On point I would like add here that we are an emotional nation. We’ve to restrain ourselves from doing anything impulsively that may find a sympathetic cord in every Bangladeshi bosom and create embarrassed condition for the government. If we truly love Bangladesh, we must practise tolerance to free thinking, difference of opinion and creative criticism as democratic norms. Intolerance is the antithesis of civilised outlook. Or we may take as well, Hamlet’s dying request to Horatio,

"If thou didst ever hold me in thy heart

Absent thee from felicity a while,

And in this harsh world draw thy breath in pain

To tell my story".

Anyway, the governments’ primary concern is to reduce crime, fight against corruption in all spheres, anti-social activities like addiction to drug and smuggling. Other concerns include alarming growth of population, unemployment among the youths, the gap between the rich and the poor and keeping watch so that the price of certain goods may not soar up. The authority concerned had to struggle hard to control dengue which spared like an epidemic. Our government is aware of these concerns and is sincerely working to solve them.

But, the biggest of all concerns is the Rohingya crisis. Despite the PM’s clarion called and fervent request to the UNO and all its members’ states, no tangible action has yet been taken in this regard. We’re very upset at the comment of the UN resident coordinator that the international community failed to solve the Rohingya crisis. So, the Rohingyas have no option but to live in Bangladesh. Their fate will be just like the homeless Palestinians living in Labanon, Jordan, Syria and other parts of the world. Bangladesh government is bent upon resolving the crisis but Myanmars’ reluctance and in-cooperation stand as a stumbling-block. However, the PM’s India tour has opened a new era of good relation and bilateral ties between the two countries and they have agreed in principles in a joint statement to work together with the crisis. We hope that India as a big neighbour will exert considerable influence on Myanmar for the repatriation and rehabilitation of the refugees.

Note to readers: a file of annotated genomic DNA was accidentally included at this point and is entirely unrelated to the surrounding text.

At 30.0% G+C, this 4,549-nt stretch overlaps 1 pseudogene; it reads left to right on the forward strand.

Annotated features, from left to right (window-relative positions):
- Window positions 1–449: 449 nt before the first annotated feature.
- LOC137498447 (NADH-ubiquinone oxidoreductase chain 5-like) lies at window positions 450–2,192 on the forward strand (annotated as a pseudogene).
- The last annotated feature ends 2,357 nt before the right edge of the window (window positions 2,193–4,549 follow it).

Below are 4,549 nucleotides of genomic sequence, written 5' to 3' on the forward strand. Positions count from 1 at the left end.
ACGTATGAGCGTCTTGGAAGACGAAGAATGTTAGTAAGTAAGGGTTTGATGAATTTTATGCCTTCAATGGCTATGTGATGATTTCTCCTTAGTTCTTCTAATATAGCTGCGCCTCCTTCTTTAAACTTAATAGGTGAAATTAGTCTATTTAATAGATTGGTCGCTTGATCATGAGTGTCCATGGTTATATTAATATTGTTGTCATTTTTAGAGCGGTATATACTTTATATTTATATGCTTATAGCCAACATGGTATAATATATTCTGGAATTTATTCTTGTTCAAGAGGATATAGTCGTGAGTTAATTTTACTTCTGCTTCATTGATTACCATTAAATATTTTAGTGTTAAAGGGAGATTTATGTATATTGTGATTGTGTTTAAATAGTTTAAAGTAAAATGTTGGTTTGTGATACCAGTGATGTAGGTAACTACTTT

In addition to this, Bangladesh was much worried whether the Bangla speaking Muslims whose names have been dropped from the list of National Register of Citizens (NRC) in Assam would be pushed to our country. Indian Home Minister Amit Shah and other big-wigs of the BJP were in favour of sending them to Bangladesh. As there was no reference to NRC in the joint statement, some critics signalled unnecessary fear. In this context our PM deserves cordial thanks for giving clarification to the nation in a news conference in the Ganabhaban that she has been assured that it would not be a matter of concern for Bangladesh. Moreover, as regards her signing of agreement and MoUs, she gave clear explanation and said, "What I do, I do for the welfare of the people". So, we’ve no cause for anxiety for the time being.

Bangladesh is a country of high potentials and rich prospects. It is rich in mineral, natural and human resources. If we can train up our vast population with knowledge, skill, and modern technology, they will be our great asset to yield mass to our national income in the form of foreign exchange earnings. The current trend of enviable development will take the country to the position of Singapore, Malaysia and South Korea within a few years. The government should make high level of inclusive diplomacy so that the aforesaid concerns may not thwart and overshadow our pace of progress.

And finally, we’re very indebted to Bangabandhu for giving us Bangladesh. Now, we have to finish the job of transforming it into Sonar Bangla, following his noble ideals.

 

The writer is a critic, political analyst and former Principal, Government Teachers’ Training College, Cumilla. Email: [email protected]